Published Friday, Feb. 27, 2009 | 8:11 a.m.
Updated Friday, Feb. 27, 2009 | 5:43 p.m.
Beyond the Sun
An earthquake that rattled an area north of the Las Vegas Valley has been upgraded to a 3.0 magnitude temblor by a state seismological laboratory.
The University of Nevada, Reno Seismological Laboratory in northern Nevada has upgraded the quake from a 2.7 magnitude to a 3.0 magnitude.
The earthquake shook an area north of Las Vegas at 7:10 a.m. today, the U.S. Geological Survey says.
While this morning’s quake was minor, the Las Vegas Basin is capable of shuddering from a 7.0 magnitude and would be susceptible to damage from quakes 150 miles away, said Catherine Snelson, an adjunct professor at UNLV and assistant professor of geophysics at New Mexico Institute of Mining and Technology.
Geologic evidence shows a major earthquake struck the valley about 7,000 to 10,000 years ago.
“It’s a big concern. The good thing is that we don’t have big earthquakes very often,” she said. “We haven’t had a large earthquake since people have been living in the valley. That could mean that we’re overdue or it could mean that the reoccurrence interval between these earthquakes is very long.”
Snelson is part of a group of UNLV scientists mapping Southern Nevada faults and the potential damage they could inflict on populated areas.
There are at least seven active faults in the valley known as normal faults because one side of the fault wall drops relative to another side. The side that falls down commonly becomes a valley and the side that remains or is uplifted slightly is a highland or mountain.
Single family homes and tall buildings would be the least affected but buildings in the range of four to nine stories would sustain the most damage according to simulations, Snelson said.
Faults outside the valley also could be problematic. With mountains all around, the valley is a basin and the shape causes seismic vibrations to remain even after the initial earthquake ends.
“Think of the valley as a bowl of Jell-O,” Snelson said. “When there’s a big earthquake in the surrounding area, that’s going to shake that bowl of Jell-O and that bowl is going to keep shaking. So the shaking will seem much more intense than it would if you weren’t in that valley.”
The USGS reported it heard from five people who posted a notice that they felt the quake -- four responses came from North Las Vegas and a fifth from Nellis Air Force Base -- at the time of the temblor in the Aliante area.
The earthquake appears to have struck along the Arrow Canyon Range fault that runs northeast along the northwestern side of Interstate 15 and into Nellis Air Force Base, according to Burt Slemmons, professor emeritus of geoscience at the University of Nevada, Reno. Slemmons retired to Las Vegas and continues to study earthquake faults in the Las Vegas Valley. Slemmons led efforts to identify the eight faults in the valley and show that they were capable of producing large quakes.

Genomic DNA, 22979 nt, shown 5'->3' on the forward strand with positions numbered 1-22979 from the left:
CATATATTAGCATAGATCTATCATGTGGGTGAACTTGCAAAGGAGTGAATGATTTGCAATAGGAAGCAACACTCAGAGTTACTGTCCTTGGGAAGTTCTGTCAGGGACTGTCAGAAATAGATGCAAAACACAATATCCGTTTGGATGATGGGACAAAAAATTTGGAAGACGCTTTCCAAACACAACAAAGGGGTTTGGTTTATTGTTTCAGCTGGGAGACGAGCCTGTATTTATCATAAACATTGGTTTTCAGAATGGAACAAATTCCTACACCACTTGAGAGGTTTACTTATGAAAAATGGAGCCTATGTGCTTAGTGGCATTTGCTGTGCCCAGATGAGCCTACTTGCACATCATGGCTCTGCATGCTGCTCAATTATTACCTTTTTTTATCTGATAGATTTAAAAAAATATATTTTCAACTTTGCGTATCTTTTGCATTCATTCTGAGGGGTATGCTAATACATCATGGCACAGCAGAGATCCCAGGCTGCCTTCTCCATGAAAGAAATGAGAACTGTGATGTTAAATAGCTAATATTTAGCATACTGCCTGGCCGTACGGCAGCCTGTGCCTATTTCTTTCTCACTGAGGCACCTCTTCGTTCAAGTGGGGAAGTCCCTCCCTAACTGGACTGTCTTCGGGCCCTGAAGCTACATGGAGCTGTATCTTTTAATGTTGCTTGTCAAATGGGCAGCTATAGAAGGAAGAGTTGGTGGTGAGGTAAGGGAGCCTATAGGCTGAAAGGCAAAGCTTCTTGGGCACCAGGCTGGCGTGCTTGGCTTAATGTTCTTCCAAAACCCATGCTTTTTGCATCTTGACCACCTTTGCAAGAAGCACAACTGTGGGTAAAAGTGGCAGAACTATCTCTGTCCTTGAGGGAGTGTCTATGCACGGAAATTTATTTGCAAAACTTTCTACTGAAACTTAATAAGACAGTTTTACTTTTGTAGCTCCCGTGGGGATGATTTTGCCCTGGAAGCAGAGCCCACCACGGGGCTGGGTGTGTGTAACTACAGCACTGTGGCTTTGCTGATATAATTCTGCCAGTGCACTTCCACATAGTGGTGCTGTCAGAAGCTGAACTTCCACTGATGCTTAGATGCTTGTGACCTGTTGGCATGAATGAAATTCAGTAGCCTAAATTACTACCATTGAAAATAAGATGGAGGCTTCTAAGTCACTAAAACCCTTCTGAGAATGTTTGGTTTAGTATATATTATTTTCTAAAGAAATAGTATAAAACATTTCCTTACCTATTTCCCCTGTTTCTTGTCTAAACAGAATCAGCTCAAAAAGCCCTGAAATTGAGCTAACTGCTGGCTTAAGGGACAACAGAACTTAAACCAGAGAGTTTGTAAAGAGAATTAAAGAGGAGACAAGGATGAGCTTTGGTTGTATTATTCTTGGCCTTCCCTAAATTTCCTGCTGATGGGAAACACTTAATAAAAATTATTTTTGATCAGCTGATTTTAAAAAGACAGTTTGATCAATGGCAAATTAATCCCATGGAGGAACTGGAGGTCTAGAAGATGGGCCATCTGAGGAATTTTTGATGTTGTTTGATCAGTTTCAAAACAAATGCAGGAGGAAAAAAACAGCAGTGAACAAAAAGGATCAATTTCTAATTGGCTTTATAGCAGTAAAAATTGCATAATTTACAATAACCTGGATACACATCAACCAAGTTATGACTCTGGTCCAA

Wanda Taylor, a UNLV professor in the Geosciences Department, said the quake would not be widely felt. Taylor is studying the faults in northeastern Las Vegas Valley and beyond and said the Arrow Canyon fault may be linked to the Wildcat Wash fault.
"If an earthquake ruptured both faults, it could produce a magnitude of 7.0, almost," Taylor said, but such an event is unlikely.
The USGS Earthquake Hazards Program site reported that the quake struck an area 14 miles north-northeast of downtown Las Vegas.
Most earthquakes below 3.0 magnitude are not felt by people, but the rocks and soil can magnify earthquake motion, according to the U.S. Geological Survey Web site. The earthquake was located at the base of the Sheep Mountain Range north of Las Vegas.
Aliante resident Gina Marie Croci said she felt the trembler while sitting at the computer in her bedroom.
She described the quake as a rumbling and rolling motion that lasted about five seconds.
“Being from back east, I’d never gone through anything like this in my life,” Croci said. “I was dumbfounded.”
Her father, who was having breakfast at the time, said he didn’t feel it.
“It was very strange,” Croci said. “I thought I was crazy, but I went back to my computer and found the information on the Internet.”
Ken Smith, a seismologist at the Nevada Seismological Laboratory in Reno, said Las Vegas has had few high-magnitude quakes because the area undergoes little geologic strain, at least compared to the Sierra Nevada range.
“So the faults have a much longer reoccurrence interval and much lower slip rates over long periods of times,” he said.
Southern Nevada has had a number of magnitude 3.0 earthquakes since December but they occurred north of Lake Mead, where fewer people would have felt them, Smith said.
The North Las Vegas Fire Department said it had received no notification of the quake.
Metro police and North Las Vegas police said they had received no calls about the small earthquake.
In the past 150 years, there have been 62 quakes with potentially destructive magnitudes of 5.5 or greater making Nevada the third most active state, according to a publication from eight state and federal seismology and disaster organizations.
Nevada experiences thousands of quakes each year that are too small to feel and hundreds that might be felt, the Nevada Seismological Laboratory reports.
An earthquake that is strong enough to be damaging occurs about every three years in this region.
Earthquakes certainly are not uncommon in Nevada. A 6.0 magnitude rocked Wells a year ago destroying much of the town’s historic buildings. The epicenter was about 11 miles southeast of Wells.
Between Feb. 28 and June 3 last year, a swarm of 1,090 quakes rocked Reno, the largest being 4.7 magnitude. The shocks disturbed shelves but caused no major damage.